Who: Harry Rosen with Zulu Alpha Kilo and Cairns Oneil for media.
What: A new brand platform and ad campaign using the tagline “Set the tone” that portrays a modern vision of leadership—in work, life, and of course fashion.
When & Where: The campaign launched Tuesday (Sept. 22) and will run for six weeks, with digital and traditional media including print, out-of-home and TV, with an emphasis on sports programming.
Why: Harry Rosen has been around for nearly 70 years and has a strong reputation for high-end suits and men’s fashions. But brands have to evolve and change, said chief marketing officer Trinh Tham.
“We just felt like we were catering to the same customers, and we needed to broaden our customer base. We needed to attract a new generation of customers and we didn’t feel we could do that with the same approach we’d been using for the last several years.”
How: As a brand known for high-end fashion and business attire, “leadership” has long been Harry Rosen’s core brand attribute. But “Set the tone” presents a modern, youthful representation of leadership qualities including inclusivity, passion and creativity. “It’s a lot more about transparency and compassion, and empathy and supporting your team rather than…telling your team what to do all the time,” said Tham.
They contemplated other taglines and discussed how they could “set the tone” without coming across as bossy or too aggressive, she said. But setting the tone is open to interpretation and situational. It might mean being assertive in the boardroom, but it also means being a leader and giving back in the community. In the home, it might mean being present with family and leading by example or cutting back on screen time.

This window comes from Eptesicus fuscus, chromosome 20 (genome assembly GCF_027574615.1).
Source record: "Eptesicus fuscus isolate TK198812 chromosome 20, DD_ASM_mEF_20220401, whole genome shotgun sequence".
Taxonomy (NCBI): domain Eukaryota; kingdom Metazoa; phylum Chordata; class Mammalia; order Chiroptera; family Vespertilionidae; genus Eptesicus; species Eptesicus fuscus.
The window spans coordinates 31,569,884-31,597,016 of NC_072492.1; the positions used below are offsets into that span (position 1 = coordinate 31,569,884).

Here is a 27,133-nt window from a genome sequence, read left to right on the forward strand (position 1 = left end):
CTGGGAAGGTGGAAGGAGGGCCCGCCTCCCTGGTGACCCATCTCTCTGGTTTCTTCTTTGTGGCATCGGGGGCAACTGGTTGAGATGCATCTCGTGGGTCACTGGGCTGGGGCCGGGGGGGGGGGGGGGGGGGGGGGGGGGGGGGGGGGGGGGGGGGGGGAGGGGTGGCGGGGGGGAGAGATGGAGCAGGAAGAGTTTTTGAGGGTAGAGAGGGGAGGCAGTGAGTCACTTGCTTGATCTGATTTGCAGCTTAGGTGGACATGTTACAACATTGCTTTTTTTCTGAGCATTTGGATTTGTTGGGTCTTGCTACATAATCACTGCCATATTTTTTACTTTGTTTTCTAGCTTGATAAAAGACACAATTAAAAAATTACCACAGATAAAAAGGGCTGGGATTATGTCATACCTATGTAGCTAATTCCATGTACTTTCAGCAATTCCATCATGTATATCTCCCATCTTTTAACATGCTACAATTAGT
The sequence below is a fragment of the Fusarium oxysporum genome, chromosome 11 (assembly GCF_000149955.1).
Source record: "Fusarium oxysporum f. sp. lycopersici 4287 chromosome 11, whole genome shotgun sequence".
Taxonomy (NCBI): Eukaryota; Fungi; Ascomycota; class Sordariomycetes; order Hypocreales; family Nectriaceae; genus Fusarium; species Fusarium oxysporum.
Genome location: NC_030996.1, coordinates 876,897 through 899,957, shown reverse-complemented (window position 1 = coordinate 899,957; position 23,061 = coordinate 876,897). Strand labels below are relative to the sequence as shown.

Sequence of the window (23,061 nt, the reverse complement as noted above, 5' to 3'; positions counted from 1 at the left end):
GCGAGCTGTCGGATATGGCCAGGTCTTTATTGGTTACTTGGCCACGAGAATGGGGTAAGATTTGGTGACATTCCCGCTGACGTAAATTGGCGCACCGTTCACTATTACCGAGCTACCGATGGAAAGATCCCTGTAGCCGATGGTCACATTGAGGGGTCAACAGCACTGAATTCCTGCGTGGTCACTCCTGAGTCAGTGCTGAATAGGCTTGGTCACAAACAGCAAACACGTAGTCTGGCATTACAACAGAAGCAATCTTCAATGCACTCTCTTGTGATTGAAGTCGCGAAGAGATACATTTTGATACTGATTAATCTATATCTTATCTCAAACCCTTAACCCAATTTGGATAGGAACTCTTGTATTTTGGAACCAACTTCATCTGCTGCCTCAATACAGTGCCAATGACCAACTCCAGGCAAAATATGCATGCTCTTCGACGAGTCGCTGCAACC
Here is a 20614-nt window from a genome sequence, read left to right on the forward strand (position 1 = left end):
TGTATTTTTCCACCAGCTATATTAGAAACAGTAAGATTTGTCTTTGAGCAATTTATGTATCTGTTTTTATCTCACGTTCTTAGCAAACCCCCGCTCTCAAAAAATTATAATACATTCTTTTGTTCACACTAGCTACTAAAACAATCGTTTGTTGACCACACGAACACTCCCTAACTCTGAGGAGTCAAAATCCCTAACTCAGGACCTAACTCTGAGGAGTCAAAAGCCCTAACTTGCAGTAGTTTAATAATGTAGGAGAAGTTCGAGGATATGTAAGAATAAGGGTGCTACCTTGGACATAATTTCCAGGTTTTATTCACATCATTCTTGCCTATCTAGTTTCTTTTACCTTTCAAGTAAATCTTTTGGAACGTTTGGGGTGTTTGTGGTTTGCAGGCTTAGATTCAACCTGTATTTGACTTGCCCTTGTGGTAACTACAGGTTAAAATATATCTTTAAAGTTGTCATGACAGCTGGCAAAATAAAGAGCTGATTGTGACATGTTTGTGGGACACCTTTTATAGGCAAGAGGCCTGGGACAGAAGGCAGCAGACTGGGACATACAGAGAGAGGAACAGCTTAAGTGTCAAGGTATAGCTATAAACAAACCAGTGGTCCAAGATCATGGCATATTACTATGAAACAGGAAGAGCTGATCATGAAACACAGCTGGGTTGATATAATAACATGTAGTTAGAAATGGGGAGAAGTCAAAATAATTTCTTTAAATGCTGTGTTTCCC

The anchor spot features Toronto actor Emmanuel Kabongo delivering a rousing monologue about setting the tone “for little ones and their big dreams,” and by giving back and giving hope.
Dressing like a leader in a pandemic: That modern approach to leadership coincides with a new way for leaders to dress, including fewer three-piece suits and more hoodies and casual jackets.
That fashion trend has certainly accelerated during the pandemic, with so many people working from home, but that is not why they’re doing the campaign now, said Tham. “The brand strategy was done at the beginning of the year.”
That said, work-from-home wear has definitely taken off. People are looking for items that are easier to clean, comfortable, need less ironing, but also breathable and fashionable. And of all those video meetings mean tops are selling more than bottoms.
What about suits? They’ll come back, she said. “People are still buying suits and sports jackets, they’re still getting measured for tailored clothing, so that’s not dead.”
Casting: They chose Kabongo because they wanted someone with a meaningful personal story and who gives back to their community. Kabongo works with his brother Myck to coach sports camps that help kids build confidence and promote leadership in the community. But he’s also an amazing performer and perfect for the role, said Tham.
“We wanted someone in the role who could convey that quiet confidence, but also show energy and passion. And when I saw his audition tape I was like it’s him, he’s the guy.”
The Wakanda salute: It wasn’t scripted, but the ad was shot just after Chadwick Boseman died last month. “That was all [Kabongo],” said Tham. “Sometimes you get on set, and creativity happens, you don’t plan for it. And he just had this energy and we thought it felt right.”